From: Day, Elizabeth A.; Grzebieniak, Gayle P.; Osterby, Kurt M.; and Brynildson, Clifford L., 1985. Lake and Stream Classification Project. Surface Water Resources of Dane County. Wisconsin Department of Natural Resources, Madison, WI

Date  1985

Author   Surface Water Inventory Of Wisconsin

Murphys Creek, Yahara River and Lake Monona Watershed (LR08) Fish and Aquatic LifeMurphys Creek, Yahara River and Lake Monona Watershed (LR08) RecreationMurphys Creek, Yahara River and Lake Monona Watershed (LR08) Fish Consumption

Impaired Waters

The 2018 assessments of Murphys Creek showed impairment by phosphorus; new total phosphorus sample data exceeded the 2018 WisCALM listing criteria for the Fish and Aquatic Life use. However, available biological data did not indicate impairment (i.e. no macroinvertebrate or fish Index of Biotic Integrity (IBI) scored in the "poor" condition category). Based on the most updated information, this water was proposed for the impaired waters list.

Date  2017

Author  Ashley Beranek

Condition

Wisconsin has over 84,000 miles of streams, 15,000 lakes and milllions of acres of wetlands. Assessing the condition of this vast amount of water is challenging. The state's water monitoring program uses a media-based, cross-program approach to analyze water condition. An updated monitoring strategy (2015-2020) is now available. Compliance with Clean Water Act fishable, swimmable standards are located in the Executive Summary of Water Condition in 2018. See also the 'monitoring and projects' tab.

Reports

Recommendations

Citizen-Based Stream Monitoring
Collect chemical, physical, and/or biological water quality data to assess the current overall stream health. The data can inform management decisions and may be used to identify impaired waters for biennial lists.
Citizen-Based Stream Monitoring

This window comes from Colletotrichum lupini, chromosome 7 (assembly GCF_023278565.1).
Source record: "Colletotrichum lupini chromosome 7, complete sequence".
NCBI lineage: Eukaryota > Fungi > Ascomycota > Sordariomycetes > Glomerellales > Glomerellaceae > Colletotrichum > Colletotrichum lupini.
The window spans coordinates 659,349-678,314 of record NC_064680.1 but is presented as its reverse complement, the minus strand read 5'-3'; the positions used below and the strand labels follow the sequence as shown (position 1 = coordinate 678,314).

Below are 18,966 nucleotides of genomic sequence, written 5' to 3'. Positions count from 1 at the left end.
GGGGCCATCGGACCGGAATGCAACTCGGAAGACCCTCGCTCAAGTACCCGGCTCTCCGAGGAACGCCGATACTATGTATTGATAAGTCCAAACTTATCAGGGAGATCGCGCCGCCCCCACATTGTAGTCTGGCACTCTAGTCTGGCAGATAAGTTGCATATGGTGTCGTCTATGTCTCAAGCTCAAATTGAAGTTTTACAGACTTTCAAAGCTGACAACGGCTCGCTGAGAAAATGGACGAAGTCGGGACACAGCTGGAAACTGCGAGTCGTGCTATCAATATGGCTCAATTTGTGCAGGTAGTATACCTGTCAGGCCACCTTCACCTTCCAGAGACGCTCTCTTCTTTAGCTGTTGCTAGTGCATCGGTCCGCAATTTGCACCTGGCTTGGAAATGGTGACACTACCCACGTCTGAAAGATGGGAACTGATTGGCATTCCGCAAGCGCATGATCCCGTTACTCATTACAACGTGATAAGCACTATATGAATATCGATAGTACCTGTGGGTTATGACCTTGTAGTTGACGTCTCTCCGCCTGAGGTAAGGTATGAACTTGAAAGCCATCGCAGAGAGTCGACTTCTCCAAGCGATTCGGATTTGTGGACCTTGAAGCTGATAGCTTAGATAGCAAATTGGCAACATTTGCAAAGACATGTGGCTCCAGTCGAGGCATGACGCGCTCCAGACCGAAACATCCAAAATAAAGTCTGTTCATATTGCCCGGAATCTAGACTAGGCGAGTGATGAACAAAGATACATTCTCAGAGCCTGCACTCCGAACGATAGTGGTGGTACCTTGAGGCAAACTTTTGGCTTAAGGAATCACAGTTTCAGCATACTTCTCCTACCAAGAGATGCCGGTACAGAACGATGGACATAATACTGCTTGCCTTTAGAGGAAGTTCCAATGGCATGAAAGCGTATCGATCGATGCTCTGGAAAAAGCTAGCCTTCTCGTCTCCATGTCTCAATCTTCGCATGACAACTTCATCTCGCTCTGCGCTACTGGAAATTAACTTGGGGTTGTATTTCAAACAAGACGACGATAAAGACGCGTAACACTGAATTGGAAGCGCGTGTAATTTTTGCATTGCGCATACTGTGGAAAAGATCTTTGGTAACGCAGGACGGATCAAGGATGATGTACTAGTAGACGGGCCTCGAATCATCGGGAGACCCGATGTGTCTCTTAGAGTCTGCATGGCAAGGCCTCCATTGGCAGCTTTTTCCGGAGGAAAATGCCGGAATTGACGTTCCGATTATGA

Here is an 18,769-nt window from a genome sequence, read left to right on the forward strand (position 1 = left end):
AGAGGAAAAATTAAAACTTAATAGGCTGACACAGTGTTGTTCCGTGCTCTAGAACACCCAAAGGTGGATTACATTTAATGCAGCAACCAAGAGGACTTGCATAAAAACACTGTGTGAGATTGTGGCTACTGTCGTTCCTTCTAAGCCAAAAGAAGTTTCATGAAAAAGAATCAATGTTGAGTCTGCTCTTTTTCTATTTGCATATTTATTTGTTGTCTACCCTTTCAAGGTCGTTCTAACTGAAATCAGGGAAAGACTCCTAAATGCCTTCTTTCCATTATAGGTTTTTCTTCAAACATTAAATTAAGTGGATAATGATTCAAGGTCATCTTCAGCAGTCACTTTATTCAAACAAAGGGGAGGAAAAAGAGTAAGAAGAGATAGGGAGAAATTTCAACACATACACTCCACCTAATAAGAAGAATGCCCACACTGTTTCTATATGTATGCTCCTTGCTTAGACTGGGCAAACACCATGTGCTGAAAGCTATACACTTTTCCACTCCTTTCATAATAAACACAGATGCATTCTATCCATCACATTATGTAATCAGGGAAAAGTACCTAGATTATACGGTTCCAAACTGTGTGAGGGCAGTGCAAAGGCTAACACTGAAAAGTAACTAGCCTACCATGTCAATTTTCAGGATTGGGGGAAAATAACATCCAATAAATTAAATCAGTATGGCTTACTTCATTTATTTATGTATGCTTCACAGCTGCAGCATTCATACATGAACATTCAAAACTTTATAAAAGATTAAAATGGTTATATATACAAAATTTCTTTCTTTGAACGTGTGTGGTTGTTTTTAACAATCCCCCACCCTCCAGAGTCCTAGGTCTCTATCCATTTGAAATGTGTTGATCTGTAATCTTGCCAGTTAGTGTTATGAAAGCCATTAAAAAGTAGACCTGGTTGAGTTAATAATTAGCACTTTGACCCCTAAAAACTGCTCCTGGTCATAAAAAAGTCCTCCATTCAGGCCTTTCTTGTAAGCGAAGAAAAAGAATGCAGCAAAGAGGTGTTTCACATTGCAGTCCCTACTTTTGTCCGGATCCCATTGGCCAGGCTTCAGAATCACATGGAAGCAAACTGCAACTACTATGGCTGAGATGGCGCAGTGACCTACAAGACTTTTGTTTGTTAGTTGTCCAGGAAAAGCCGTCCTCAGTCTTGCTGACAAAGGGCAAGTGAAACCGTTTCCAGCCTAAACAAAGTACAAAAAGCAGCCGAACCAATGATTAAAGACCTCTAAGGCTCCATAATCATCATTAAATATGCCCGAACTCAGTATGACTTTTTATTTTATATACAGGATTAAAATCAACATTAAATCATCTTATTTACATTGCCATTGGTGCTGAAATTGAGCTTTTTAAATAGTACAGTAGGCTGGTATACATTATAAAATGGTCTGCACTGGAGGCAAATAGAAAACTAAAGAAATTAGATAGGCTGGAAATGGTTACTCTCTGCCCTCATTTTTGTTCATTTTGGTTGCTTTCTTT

Collect chemical, physical, and/or biological water quality data to assess the current overall stream health. The data can inform management decisions and may be used to identify impaired waters for biennial lists.

Management Goals

Wisconsin's Water Quality Standards provide qualitative and quantitative goals for waters that are protective of Fishable, Swimmable conditions [Learn more]. Waters that do not meet water quality standards are considered impaired and restoration actions are planned and carried out until the water is once again fishable and swimmable

Management goals can include creation or implementation of a Total Maximum Daily Load analysis, a Nine Key Element Plan, or other restoration work, education and outreach and more. If specific recommendations exist for this water, they will be displayed below online.

Monitoring

Monitoring the condition of a river, stream, or lake includes gathering physical, chemical, biological, and habitat data. Comprehensive studies often gather all these parameters in great detail, while lighter assessment events will involve sampling physical, chemical and biological data such as macroinvertebrates. Aquatic macroinvertebrates and fish communities integrate watershed or catchment condition, providing great insight into overall ecosystem health. Chemical and habitat parameters tell researchers more about human induced problems including contaminated runoff, point source dischargers, or habitat issues that foster or limit the potential of aquatic communities to thrive in a given area. Wisconsin's Water Monitoring Strategy was recenty updated.